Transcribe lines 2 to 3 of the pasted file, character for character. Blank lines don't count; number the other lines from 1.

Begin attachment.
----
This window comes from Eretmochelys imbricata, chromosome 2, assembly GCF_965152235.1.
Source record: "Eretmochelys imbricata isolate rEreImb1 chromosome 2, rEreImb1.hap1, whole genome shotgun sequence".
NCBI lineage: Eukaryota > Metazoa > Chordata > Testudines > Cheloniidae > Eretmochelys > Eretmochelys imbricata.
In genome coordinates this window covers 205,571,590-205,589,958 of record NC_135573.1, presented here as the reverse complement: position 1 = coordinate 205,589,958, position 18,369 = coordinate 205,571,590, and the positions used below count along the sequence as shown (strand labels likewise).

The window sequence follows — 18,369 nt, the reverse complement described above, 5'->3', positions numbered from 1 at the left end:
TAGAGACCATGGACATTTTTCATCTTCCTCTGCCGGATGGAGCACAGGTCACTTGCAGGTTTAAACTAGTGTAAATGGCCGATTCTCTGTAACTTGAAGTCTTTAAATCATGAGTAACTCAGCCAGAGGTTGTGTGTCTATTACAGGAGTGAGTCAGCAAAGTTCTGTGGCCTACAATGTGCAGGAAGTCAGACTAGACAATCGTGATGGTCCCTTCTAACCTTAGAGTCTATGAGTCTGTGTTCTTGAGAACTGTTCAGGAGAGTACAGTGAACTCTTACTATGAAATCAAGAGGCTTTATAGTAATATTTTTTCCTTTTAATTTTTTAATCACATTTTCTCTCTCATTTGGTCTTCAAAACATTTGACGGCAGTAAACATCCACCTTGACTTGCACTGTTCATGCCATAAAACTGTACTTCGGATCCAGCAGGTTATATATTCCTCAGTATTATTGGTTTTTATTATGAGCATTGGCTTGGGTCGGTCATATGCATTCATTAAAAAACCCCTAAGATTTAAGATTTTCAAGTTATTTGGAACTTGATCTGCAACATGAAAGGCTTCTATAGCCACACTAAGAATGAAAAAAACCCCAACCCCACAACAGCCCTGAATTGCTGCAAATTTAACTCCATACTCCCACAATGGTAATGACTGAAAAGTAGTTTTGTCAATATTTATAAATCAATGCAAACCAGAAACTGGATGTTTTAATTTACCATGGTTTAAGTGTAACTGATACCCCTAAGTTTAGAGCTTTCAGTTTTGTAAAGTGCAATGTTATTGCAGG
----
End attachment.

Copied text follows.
Source record: "Eretmochelys imbricata isolate rEreImb1 chromosome 2, rEreImb1.hap1, whole genome shotgun sequence".
NCBI lineage: Eukaryota > Metazoa > Chordata > Testudines > Cheloniidae > Eretmochelys > Eretmochelys imbricata.